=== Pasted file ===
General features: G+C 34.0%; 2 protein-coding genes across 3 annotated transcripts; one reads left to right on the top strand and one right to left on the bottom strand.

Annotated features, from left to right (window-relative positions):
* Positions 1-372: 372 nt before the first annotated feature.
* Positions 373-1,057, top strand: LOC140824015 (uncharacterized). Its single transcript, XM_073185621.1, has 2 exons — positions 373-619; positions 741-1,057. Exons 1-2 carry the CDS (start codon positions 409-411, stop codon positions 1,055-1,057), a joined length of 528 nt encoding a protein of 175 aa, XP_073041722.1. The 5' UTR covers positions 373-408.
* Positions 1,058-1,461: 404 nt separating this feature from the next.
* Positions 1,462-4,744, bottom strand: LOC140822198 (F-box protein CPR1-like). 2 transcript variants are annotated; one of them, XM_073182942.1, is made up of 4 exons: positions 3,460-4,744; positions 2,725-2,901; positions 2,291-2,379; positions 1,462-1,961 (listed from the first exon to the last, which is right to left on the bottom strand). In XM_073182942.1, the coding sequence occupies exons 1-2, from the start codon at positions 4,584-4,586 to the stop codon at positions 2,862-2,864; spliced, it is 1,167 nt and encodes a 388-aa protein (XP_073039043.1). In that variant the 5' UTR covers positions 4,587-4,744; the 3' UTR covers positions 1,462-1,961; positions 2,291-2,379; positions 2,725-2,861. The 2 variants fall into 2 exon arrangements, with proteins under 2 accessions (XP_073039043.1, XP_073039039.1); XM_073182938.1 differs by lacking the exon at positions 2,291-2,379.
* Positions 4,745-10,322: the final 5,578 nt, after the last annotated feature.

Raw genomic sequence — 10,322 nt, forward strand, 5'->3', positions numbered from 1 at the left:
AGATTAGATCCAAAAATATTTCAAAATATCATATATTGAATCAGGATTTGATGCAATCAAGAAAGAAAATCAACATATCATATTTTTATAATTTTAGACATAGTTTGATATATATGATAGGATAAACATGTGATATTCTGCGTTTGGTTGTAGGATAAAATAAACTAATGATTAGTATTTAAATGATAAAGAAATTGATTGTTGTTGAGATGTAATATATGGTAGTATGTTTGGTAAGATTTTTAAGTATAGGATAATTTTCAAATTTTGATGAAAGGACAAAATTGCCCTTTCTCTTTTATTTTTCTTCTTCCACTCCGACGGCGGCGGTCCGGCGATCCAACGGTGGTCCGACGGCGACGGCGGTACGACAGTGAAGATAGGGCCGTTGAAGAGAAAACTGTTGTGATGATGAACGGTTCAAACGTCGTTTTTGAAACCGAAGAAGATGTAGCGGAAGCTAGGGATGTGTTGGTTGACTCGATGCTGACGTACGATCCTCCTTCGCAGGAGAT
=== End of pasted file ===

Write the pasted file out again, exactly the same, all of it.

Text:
General features: G+C 34.0%; 2 protein-coding genes across 3 annotated transcripts; one reads left to right on the top strand and one right to left on the bottom strand.

Annotated features, from left to right (window-relative positions):
* Positions 1-372: 372 nt before the first annotated feature.
* Positions 373-1,057, top strand: LOC140824015 (uncharacterized). Its single transcript, XM_073185621.1, has 2 exons — positions 373-619; positions 741-1,057. Exons 1-2 carry the CDS (start codon positions 409-411, stop codon positions 1,055-1,057), a joined length of 528 nt encoding a protein of 175 aa, XP_073041722.1. The 5' UTR covers positions 373-408.
* Positions 1,058-1,461: 404 nt separating this feature from the next.
* Positions 1,462-4,744, bottom strand: LOC140822198 (F-box protein CPR1-like). 2 transcript variants are annotated; one of them, XM_073182942.1, is made up of 4 exons: positions 3,460-4,744; positions 2,725-2,901; positions 2,291-2,379; positions 1,462-1,961 (listed from the first exon to the last, which is right to left on the bottom strand). In XM_073182942.1, the coding sequence occupies exons 1-2, from the start codon at positions 4,584-4,586 to the stop codon at positions 2,862-2,864; spliced, it is 1,167 nt and encodes a 388-aa protein (XP_073039043.1). In that variant the 5' UTR covers positions 4,587-4,744; the 3' UTR covers positions 1,462-1,961; positions 2,291-2,379; positions 2,725-2,861. The 2 variants fall into 2 exon arrangements, with proteins under 2 accessions (XP_073039043.1, XP_073039039.1); XM_073182938.1 differs by lacking the exon at positions 2,291-2,379.
* Positions 4,745-10,322: the final 5,578 nt, after the last annotated feature.

Raw genomic sequence — 10,322 nt, forward strand, 5'->3', positions numbered from 1 at the left:
AGATTAGATCCAAAAATATTTCAAAATATCATATATTGAATCAGGATTTGATGCAATCAAGAAAGAAAATCAACATATCATATTTTTATAATTTTAGACATAGTTTGATATATATGATAGGATAAACATGTGATATTCTGCGTTTGGTTGTAGGATAAAATAAACTAATGATTAGTATTTAAATGATAAAGAAATTGATTGTTGTTGAGATGTAATATATGGTAGTATGTTTGGTAAGATTTTTAAGTATAGGATAATTTTCAAATTTTGATGAAAGGACAAAATTGCCCTTTCTCTTTTATTTTTCTTCTTCCACTCCGACGGCGGCGGTCCGGCGATCCAACGGTGGTCCGACGGCGACGGCGGTACGACAGTGAAGATAGGGCCGTTGAAGAGAAAACTGTTGTGATGATGAACGGTTCAAACGTCGTTTTTGAAACCGAAGAAGATGTAGCGGAAGCTAGGGATGTGTTGGTTGACTCGATGCTGACGTACGATCCTCCTTCGCAGGAGAT